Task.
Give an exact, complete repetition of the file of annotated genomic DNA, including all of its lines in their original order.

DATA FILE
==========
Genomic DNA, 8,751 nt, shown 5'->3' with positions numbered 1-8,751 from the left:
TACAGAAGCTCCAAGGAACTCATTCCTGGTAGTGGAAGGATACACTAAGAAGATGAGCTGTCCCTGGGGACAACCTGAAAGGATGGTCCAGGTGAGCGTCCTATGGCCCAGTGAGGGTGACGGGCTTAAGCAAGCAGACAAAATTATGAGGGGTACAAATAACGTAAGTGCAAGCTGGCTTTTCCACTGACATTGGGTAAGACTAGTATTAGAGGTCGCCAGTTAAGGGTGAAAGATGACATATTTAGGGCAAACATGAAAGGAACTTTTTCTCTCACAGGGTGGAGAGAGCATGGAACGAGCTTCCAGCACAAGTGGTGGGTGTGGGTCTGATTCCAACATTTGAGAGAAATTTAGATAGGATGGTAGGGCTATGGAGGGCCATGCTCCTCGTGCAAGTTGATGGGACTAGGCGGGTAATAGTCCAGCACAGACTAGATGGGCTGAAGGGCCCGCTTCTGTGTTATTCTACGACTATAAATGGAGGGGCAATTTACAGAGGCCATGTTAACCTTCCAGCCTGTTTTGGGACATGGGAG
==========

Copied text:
Genomic DNA, 8,751 nt, shown 5'->3' with positions numbered 1-8,751 from the left:
TACAGAAGCTCCAAGGAACTCATTCCTGGTAGTGGAAGGATACACTAAGAAGATGAGCTGTCCCTGGGGACAACCTGAAAGGATGGTCCAGGTGAGCGTCCTATGGCCCAGTGAGGGTGACGGGCTTAAGCAAGCAGACAAAATTATGAGGGGTACAAATAACGTAAGTGCAAGCTGGCTTTTCCACTGACATTGGGTAAGACTAGTATTAGAGGTCGCCAGTTAAGGGTGAAAGATGACATATTTAGGGCAAACATGAAAGGAACTTTTTCTCTCACAGGGTGGAGAGAGCATGGAACGAGCTTCCAGCACAAGTGGTGGGTGTGGGTCTGATTCCAACATTTGAGAGAAATTTAGATAGGATGGTAGGGCTATGGAGGGCCATGCTCCTCGTGCAAGTTGATGGGACTAGGCGGGTAATAGTCCAGCACAGACTAGATGGGCTGAAGGGCCCGCTTCTGTGTTATTCTACGACTATAAATGGAGGGGCAATTTACAGAGGCCATGTTAACCTTCCAGCCTGTTTTGGGACATGGGAG